1. Personal Pronoun
|Subjective Case||I||you||he she it||we||you||they|
|Objective Case||me||you||him her it||us||you||them|
1.1 Personal pronoun as subject : In general, use subjective case as subject, but also use objective case in speaking.
- I am happy you come here.
- We are both from the south.
- Who get it? Me. (Objective case as subject in speaking.)
- She is cleverer than me. (Objective case as subject in speaking.)
1.2 Personal pronoun as object : Always use objective case. (Including used as preposition object.)
- Tell her to call back a little later.
- She has great concern for us. (preposition object)
1.3 Personal pronoun as predictive : Usually use objective case in speaking, but in normal English, it should be subjective case.
- If I were her, I'd take the job. (Objective case as subject in speaking)
- It's me who broke it. (Objective case as subject in speaking)
- If I were she, I'd take the job.
- It's I who broke it.
1.4 Special uses of "it" : "it" may have separate meanings in different context.
- What a beautiful baby, is it a boy? (Somebody without knowing gender.)
- Look at that bird, it comes to my window. (Something except people)
- You did a great job, we never forget it. (Any abstract thing)
- Does it itch much? (Feeling)
- Where does it hurt? (Feeling)
- What time is it? (Time)
- It will be the first of April. (Date)
- How far is it to New York? (Distance)
- It's raining now. (Weather)
- It's so quiet in the room. (Environment)
- In winter it's dark in at 5 o'clock. (Air)
- Who is it? It's me. (Answer phone)
1.5 Special uses of "she" : "she" may have separate meanings besides woman.
- I stroked the cat and she rubbed against my leg. (Female animal)
- She is a nice ship. (Ship, vehicle)
- Canada has done what she promised to do. (Country)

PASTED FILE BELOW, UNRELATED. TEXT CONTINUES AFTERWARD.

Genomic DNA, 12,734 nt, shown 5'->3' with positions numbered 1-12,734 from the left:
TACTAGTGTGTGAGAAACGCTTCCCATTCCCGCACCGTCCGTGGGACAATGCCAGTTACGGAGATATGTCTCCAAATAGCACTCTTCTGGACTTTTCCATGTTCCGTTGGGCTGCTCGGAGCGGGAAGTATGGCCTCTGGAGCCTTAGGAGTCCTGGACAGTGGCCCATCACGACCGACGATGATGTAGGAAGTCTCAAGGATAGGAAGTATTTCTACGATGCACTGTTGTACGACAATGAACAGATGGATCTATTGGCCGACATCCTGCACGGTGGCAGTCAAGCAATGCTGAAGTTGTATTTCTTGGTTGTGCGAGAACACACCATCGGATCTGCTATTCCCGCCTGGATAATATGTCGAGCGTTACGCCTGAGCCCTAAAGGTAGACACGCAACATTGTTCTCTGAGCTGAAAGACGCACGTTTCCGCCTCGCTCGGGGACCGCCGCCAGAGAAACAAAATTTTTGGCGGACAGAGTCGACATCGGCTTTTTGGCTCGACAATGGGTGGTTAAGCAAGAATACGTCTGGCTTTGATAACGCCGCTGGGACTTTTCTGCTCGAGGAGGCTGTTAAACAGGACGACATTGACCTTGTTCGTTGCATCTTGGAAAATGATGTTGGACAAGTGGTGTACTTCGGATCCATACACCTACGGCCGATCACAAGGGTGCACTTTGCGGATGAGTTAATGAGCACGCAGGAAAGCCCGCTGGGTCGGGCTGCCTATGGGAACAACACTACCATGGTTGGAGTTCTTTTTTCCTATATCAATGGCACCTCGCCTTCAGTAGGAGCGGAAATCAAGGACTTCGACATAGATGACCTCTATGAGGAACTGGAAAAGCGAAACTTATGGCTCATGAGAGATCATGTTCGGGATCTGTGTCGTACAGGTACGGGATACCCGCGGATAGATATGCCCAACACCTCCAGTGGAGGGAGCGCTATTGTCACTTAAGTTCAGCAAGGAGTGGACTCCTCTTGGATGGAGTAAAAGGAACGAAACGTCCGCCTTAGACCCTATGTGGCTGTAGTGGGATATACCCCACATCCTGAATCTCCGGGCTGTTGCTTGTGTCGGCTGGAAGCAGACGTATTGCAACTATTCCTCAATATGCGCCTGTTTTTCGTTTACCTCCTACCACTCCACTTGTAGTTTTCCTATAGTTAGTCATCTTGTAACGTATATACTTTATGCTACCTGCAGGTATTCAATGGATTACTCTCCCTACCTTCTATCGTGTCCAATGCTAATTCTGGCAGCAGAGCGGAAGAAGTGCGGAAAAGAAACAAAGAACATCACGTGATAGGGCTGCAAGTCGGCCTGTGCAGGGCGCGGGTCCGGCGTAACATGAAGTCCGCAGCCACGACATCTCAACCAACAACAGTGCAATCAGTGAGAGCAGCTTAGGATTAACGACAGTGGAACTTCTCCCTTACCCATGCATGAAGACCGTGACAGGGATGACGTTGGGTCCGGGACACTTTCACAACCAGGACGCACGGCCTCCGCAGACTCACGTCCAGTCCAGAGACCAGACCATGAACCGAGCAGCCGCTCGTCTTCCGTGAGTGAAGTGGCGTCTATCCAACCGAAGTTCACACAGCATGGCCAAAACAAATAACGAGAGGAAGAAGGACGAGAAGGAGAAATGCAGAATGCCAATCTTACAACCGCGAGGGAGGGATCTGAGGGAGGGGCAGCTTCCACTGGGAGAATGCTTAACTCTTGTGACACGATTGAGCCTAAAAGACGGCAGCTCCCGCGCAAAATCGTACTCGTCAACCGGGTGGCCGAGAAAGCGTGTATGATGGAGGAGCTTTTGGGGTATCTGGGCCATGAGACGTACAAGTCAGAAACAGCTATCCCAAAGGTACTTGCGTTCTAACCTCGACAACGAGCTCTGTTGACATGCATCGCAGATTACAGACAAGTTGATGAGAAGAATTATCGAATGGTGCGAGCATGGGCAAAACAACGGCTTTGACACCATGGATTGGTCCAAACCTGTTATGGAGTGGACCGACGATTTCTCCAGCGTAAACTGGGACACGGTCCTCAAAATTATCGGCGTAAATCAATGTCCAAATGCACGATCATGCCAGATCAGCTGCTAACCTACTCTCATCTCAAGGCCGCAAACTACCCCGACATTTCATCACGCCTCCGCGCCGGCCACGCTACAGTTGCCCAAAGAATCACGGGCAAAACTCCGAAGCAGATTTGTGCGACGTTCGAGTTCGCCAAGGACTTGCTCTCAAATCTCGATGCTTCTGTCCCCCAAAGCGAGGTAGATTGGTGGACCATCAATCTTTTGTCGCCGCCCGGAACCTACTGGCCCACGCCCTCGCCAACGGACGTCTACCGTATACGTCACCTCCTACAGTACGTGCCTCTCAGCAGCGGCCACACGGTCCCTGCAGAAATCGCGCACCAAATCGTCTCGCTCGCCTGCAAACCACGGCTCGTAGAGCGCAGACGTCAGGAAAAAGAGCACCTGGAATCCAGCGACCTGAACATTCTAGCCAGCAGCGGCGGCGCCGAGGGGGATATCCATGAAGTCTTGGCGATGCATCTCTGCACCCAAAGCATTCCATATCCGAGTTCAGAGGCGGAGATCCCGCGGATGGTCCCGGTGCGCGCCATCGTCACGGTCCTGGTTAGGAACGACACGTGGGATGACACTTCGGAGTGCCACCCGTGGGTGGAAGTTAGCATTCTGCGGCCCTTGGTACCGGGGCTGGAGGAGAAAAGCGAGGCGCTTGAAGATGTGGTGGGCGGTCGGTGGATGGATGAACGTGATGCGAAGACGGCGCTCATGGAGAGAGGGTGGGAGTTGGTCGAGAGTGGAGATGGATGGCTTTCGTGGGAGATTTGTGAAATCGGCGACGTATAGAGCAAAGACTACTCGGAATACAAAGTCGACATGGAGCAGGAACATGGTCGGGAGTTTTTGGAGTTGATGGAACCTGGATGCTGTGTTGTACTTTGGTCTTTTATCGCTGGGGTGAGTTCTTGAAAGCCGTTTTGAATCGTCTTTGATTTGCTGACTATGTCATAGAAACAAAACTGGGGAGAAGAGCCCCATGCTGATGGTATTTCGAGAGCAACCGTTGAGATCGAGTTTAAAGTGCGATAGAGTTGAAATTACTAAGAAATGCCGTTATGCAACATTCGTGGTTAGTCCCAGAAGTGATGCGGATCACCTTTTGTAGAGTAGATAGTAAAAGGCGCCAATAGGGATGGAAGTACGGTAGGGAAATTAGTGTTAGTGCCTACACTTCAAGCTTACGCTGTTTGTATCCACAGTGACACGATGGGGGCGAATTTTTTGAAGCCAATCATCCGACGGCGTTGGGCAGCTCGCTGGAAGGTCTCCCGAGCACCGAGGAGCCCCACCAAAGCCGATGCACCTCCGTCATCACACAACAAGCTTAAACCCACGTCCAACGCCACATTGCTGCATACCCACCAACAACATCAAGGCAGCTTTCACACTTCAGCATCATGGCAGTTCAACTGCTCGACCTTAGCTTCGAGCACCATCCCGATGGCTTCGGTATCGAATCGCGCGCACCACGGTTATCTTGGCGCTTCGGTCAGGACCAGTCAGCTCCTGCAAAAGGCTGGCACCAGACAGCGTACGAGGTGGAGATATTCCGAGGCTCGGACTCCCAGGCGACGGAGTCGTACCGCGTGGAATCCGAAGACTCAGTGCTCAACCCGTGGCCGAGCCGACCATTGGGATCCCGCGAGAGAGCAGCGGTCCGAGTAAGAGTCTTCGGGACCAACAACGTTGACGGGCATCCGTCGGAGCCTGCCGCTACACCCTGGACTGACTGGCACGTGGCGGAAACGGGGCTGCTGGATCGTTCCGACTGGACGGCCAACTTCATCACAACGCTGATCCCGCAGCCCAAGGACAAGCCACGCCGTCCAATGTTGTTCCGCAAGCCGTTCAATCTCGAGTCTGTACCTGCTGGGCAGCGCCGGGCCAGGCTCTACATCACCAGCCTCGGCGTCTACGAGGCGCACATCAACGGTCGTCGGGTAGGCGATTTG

1.6 Special uses of "we", "you", "they" : They may be used to represent general or unspecific people by context.
- We all have merits.
(People all have merits.)
- You need to consider all factors.
(People -listeners or readers- need to consider all factors.)
- They say price are going to increase again.
(People -some or other people- say price are going to increase again.)
2. Possessive pronoun
|As Adjective||my||your||his her its||our||your||their|
|As noun||mine||yours||his hers its||ours||yours||theirs|
2.1 Possessive pronoun as attribute : The first row's possessive pronouns act as adjective, called possessive adjective, and are part of attribute.
- Is this your seat?
- The government has changed its policy.
Besides, possessive adjective can use with "own" to form a noun phrase, which can be used as attribute, predictive, and object.
- I write for my own thought. (Attribute)
- Virtue is its own reward. (Attribute)
- My time isn't my own. (Predictive)
- It's his friend's car, not his own. (Predictive)
- Their views are similar to our own. (Object)
2.2 Possessive pronoun as subject, object, and predictive : The second row's possessive pronouns act as noun, called possessive noun.
- Is this your book or mine? (Predictive)
- Yours is on the shelf. (Subject)
- I like yours better than ours. (Object)
2.3 Possessive pronoun after "of" : Possessive noun cab be with "of" directly; as for possessive adjective, we should add "own" to build a noun phrase at first, then use with "of". Notice the tiny differences among them.
- I borrowed a tie of his.
I borrowed a tie of his own.
I borrowed his tie.
- He is a admirer of yours.
He is a admirer of your own.
He is your admirer.
- We have children of ours.
We have children of our own.
We have our children.
- I build a lab of mine.
I build a lab of my own.
I build my lab.